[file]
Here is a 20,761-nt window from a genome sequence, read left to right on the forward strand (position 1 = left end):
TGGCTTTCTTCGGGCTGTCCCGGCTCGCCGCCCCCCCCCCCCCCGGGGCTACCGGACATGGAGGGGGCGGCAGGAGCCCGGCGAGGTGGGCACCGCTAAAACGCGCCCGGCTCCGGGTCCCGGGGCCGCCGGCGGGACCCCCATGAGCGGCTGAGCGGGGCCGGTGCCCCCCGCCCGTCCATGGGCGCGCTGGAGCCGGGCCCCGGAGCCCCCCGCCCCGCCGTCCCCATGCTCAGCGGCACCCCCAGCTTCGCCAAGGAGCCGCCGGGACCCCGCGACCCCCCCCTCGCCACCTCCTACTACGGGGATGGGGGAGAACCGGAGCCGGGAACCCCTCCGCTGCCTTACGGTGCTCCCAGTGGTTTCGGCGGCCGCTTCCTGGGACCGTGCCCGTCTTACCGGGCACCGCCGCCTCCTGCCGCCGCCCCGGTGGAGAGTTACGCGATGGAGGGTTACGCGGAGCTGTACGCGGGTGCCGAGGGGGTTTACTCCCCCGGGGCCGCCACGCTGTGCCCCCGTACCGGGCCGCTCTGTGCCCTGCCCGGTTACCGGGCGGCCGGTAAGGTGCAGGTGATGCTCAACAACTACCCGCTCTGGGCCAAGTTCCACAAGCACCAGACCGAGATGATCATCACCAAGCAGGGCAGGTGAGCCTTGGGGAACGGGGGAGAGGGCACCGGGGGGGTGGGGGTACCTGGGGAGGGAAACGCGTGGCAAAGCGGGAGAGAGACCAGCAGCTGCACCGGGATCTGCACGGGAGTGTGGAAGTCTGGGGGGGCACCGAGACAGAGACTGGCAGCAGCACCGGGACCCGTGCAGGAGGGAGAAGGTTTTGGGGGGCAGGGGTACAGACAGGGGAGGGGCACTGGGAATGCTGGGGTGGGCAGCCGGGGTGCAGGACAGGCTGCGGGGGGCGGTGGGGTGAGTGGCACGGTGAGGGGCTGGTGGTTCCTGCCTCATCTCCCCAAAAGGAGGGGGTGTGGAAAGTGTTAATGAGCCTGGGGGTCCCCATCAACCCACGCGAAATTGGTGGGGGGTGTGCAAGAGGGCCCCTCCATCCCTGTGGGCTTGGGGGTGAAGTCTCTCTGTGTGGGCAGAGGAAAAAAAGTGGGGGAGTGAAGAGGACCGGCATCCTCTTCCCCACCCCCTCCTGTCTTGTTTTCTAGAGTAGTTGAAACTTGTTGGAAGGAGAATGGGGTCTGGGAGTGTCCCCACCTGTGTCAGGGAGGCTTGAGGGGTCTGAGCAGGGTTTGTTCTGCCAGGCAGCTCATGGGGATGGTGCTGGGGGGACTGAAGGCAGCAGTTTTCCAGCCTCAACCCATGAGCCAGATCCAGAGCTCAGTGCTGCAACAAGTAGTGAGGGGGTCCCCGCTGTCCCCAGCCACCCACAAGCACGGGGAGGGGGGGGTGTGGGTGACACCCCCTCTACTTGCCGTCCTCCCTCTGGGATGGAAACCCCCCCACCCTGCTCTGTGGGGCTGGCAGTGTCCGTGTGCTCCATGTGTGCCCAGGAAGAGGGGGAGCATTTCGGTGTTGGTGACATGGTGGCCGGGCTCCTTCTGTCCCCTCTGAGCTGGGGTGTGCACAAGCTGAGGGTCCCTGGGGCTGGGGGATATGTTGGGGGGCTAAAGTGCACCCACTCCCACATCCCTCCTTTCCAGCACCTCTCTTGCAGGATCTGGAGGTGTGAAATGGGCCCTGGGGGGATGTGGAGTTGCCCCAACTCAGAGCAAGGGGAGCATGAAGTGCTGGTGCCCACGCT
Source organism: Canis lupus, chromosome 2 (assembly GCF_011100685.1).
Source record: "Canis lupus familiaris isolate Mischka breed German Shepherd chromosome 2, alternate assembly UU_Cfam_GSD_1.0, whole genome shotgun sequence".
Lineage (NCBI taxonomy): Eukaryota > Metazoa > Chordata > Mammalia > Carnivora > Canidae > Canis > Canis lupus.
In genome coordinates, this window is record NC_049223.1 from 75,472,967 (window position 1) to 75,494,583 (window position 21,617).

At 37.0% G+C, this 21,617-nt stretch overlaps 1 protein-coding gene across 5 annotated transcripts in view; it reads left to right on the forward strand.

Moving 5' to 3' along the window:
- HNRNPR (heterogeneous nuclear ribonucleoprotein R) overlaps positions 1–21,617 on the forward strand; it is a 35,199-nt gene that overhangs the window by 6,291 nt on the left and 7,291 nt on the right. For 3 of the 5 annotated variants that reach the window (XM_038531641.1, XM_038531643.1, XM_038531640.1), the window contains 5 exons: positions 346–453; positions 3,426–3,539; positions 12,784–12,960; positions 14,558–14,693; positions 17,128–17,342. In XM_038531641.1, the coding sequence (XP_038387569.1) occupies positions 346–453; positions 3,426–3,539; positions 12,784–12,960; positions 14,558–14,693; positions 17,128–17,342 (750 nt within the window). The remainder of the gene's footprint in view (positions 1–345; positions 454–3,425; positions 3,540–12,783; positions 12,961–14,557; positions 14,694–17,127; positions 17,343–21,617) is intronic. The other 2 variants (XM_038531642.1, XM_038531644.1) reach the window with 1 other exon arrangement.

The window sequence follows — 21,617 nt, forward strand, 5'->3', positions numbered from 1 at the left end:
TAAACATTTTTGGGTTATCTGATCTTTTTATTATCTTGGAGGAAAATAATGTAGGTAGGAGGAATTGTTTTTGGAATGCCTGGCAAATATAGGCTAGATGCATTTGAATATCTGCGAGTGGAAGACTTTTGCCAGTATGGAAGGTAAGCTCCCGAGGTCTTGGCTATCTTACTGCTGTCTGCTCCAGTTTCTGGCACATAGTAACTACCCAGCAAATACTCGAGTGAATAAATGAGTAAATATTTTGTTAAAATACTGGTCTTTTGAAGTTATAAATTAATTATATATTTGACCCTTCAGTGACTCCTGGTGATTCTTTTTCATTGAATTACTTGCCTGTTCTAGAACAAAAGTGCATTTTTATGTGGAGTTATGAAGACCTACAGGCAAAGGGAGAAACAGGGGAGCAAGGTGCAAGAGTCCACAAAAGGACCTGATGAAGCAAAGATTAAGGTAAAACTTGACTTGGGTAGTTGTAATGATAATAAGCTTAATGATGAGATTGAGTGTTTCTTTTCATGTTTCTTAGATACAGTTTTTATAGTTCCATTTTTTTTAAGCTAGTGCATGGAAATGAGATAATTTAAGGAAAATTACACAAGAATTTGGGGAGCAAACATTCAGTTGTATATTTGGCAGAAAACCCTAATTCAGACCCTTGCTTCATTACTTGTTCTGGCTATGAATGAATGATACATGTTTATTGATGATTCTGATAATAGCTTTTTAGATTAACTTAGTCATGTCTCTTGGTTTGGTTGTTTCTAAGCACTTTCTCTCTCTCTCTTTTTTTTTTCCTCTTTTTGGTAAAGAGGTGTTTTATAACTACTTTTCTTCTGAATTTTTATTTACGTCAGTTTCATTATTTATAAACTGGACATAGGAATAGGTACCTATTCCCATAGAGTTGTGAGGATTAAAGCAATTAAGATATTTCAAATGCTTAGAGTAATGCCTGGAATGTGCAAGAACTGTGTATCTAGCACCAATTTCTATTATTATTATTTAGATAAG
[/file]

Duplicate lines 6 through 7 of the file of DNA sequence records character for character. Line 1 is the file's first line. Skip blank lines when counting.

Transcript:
In genome coordinates, this window is record NC_049223.1 from 75,472,967 (window position 1) to 75,494,583 (window position 21,617).

At 37.0% G+C, this 21,617-nt stretch overlaps 1 protein-coding gene across 5 annotated transcripts in view; it reads left to right on the forward strand.